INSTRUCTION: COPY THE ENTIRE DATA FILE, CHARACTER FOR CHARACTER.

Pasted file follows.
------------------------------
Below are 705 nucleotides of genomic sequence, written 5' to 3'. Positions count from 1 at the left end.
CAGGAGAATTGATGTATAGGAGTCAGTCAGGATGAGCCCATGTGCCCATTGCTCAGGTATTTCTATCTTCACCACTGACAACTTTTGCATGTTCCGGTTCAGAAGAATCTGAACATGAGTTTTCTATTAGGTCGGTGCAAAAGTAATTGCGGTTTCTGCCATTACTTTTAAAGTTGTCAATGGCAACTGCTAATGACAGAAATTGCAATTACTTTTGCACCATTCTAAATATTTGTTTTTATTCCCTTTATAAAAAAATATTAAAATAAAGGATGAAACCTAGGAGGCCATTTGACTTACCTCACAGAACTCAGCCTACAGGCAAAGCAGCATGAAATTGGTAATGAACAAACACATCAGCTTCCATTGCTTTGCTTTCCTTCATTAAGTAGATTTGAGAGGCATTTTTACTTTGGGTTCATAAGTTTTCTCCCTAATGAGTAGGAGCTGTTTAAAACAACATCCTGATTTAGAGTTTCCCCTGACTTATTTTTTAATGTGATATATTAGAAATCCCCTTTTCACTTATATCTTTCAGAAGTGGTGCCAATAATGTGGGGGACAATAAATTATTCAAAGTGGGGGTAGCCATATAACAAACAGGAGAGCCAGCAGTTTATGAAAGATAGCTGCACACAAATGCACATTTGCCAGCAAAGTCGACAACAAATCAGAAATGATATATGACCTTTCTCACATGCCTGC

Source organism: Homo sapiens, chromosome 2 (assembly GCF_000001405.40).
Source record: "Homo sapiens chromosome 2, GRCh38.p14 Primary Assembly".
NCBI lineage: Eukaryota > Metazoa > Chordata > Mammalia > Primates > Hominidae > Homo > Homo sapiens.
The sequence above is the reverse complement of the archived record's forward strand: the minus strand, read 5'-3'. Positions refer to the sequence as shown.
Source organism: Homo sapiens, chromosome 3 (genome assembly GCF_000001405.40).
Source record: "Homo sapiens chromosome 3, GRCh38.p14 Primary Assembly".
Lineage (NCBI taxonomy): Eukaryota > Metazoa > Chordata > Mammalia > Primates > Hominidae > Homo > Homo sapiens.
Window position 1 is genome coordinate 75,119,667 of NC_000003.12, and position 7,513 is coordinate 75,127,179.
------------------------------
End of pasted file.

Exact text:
Below are 705 nucleotides of genomic sequence, written 5' to 3'. Positions count from 1 at the left end.
CAGGAGAATTGATGTATAGGAGTCAGTCAGGATGAGCCCATGTGCCCATTGCTCAGGTATTTCTATCTTCACCACTGACAACTTTTGCATGTTCCGGTTCAGAAGAATCTGAACATGAGTTTTCTATTAGGTCGGTGCAAAAGTAATTGCGGTTTCTGCCATTACTTTTAAAGTTGTCAATGGCAACTGCTAATGACAGAAATTGCAATTACTTTTGCACCATTCTAAATATTTGTTTTTATTCCCTTTATAAAAAAATATTAAAATAAAGGATGAAACCTAGGAGGCCATTTGACTTACCTCACAGAACTCAGCCTACAGGCAAAGCAGCATGAAATTGGTAATGAACAAACACATCAGCTTCCATTGCTTTGCTTTCCTTCATTAAGTAGATTTGAGAGGCATTTTTACTTTGGGTTCATAAGTTTTCTCCCTAATGAGTAGGAGCTGTTTAAAACAACATCCTGATTTAGAGTTTCCCCTGACTTATTTTTTAATGTGATATATTAGAAATCCCCTTTTCACTTATATCTTTCAGAAGTGGTGCCAATAATGTGGGGGACAATAAATTATTCAAAGTGGGGGTAGCCATATAACAAACAGGAGAGCCAGCAGTTTATGAAAGATAGCTGCACACAAATGCACATTTGCCAGCAAAGTCGACAACAAATCAGAAATGATATATGACCTTTCTCACATGCCTGC

Source organism: Homo sapiens, chromosome 2 (assembly GCF_000001405.40).
Source record: "Homo sapiens chromosome 2, GRCh38.p14 Primary Assembly".
NCBI lineage: Eukaryota > Metazoa > Chordata > Mammalia > Primates > Hominidae > Homo > Homo sapiens.
The sequence above is the reverse complement of the archived record's forward strand: the minus strand, read 5'-3'. Positions refer to the sequence as shown.
Source organism: Homo sapiens, chromosome 3 (genome assembly GCF_000001405.40).
Source record: "Homo sapiens chromosome 3, GRCh38.p14 Primary Assembly".
Lineage (NCBI taxonomy): Eukaryota > Metazoa > Chordata > Mammalia > Primates > Hominidae > Homo > Homo sapiens.
Window position 1 is genome coordinate 75,119,667 of NC_000003.12, and position 7,513 is coordinate 75,127,179.